Summer Haiku

I’m enrolled on an online session writing haiku so I thought I’d better do a few warm-up exercises. I’m no expert but know the traditional ones reference a season so some of these do. The syllable count of 5-7-5 is often ignored by contemporary poets but I’ve kept to this in most cases. Haiku usually capture a moment in time, often evoke an image and describe concrete details while at the same time suggesting universal themes. Haiku should be read more than once – they are meant to be savoured like culinary delicacies.


sickle moon in blue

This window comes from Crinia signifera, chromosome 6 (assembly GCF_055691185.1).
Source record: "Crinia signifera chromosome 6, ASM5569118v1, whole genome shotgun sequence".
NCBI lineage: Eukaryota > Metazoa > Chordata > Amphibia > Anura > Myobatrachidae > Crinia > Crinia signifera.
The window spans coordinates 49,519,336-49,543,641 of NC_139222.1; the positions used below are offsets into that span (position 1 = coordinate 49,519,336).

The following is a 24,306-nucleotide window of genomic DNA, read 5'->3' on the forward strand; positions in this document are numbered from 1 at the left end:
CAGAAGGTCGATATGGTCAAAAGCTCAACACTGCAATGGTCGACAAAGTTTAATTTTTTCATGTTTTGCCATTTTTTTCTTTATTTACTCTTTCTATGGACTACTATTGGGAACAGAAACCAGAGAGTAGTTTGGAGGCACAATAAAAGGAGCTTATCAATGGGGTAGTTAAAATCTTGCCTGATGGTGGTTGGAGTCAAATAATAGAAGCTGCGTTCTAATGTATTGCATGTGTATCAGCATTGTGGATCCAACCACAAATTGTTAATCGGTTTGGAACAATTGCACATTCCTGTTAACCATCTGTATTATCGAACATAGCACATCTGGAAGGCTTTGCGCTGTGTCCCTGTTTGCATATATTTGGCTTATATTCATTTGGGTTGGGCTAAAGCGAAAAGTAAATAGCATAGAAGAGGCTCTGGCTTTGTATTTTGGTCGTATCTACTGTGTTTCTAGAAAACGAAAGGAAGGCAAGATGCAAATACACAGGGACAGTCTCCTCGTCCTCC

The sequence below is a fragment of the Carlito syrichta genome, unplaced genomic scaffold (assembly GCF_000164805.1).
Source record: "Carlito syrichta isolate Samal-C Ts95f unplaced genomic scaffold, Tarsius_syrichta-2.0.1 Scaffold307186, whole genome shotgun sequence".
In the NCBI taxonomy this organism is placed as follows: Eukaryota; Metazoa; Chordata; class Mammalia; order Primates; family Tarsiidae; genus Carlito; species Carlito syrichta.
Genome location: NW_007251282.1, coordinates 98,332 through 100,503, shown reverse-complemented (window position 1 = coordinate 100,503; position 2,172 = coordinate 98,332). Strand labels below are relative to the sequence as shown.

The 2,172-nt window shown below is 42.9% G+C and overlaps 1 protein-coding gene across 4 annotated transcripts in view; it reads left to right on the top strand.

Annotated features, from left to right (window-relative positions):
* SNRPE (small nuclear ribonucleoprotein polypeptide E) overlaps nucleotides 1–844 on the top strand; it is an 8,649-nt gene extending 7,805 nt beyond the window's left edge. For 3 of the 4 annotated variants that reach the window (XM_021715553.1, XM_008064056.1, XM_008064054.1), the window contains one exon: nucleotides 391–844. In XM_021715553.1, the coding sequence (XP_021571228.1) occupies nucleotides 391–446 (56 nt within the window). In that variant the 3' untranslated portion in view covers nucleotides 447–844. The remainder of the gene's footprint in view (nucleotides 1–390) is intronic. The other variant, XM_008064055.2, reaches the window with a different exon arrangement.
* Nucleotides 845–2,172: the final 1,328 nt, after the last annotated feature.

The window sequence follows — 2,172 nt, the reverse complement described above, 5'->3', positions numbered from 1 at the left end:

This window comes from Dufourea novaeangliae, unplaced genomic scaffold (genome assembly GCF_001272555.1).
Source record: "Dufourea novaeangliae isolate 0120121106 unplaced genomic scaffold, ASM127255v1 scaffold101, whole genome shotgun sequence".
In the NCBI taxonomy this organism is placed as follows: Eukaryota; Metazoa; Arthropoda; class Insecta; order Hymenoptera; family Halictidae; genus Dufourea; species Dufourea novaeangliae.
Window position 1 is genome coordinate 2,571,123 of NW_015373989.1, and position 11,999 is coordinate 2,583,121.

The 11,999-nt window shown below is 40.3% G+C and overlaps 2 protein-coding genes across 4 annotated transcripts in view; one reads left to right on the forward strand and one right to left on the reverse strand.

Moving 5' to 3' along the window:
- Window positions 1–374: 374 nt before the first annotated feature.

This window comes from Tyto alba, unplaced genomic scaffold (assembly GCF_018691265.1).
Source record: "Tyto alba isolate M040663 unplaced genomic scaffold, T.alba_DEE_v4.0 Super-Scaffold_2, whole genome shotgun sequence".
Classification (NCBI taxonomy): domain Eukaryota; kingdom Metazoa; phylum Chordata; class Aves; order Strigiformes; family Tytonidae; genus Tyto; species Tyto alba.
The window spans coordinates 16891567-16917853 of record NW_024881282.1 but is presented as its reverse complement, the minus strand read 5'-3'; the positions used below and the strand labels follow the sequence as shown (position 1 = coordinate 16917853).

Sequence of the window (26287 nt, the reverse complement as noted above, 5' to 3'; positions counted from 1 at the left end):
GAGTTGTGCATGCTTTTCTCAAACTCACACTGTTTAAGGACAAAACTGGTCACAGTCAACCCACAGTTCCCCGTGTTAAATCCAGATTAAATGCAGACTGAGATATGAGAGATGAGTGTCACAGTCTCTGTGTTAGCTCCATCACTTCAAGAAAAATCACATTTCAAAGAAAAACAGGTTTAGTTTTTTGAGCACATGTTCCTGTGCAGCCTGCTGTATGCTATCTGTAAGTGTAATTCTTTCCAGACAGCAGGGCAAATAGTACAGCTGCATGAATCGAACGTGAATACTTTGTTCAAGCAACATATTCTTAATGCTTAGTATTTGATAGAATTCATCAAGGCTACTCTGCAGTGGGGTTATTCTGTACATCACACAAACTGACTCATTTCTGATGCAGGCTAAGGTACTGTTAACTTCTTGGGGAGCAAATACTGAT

sipping tea in hot sunshine-

contented for now.


cat chasing shadows

while I sit in baking sun

iced tea by my side.


a hot day in June-

jumping spider on my arm

pencil in my hand.


bees and wasps buzzing

foxglove nodding in a breeze

droplets on the leaves.


after watering

droplets sparkle on a leaf –

the sun’s pouring heat.


it’s thirty degrees-

two cats hiss at each other

I watch from my deckchair.


haiku in July

sun and moon against blue sky-

it’s too much for me!


under July’s sky

distant sirens become sharp-

the temperatures rise.


how long do they live?

butterflies dancing in air –

she talks about death.


a cat crouches, still –

a feather’s twitching in the wind

a pigeon’s remains.


morning glory

reaches towards the high sun –

she collects seeds.


how vast karma is!

we walk round the pond-

water off a duck’s back.

2 thoughts on “Summer Haiku

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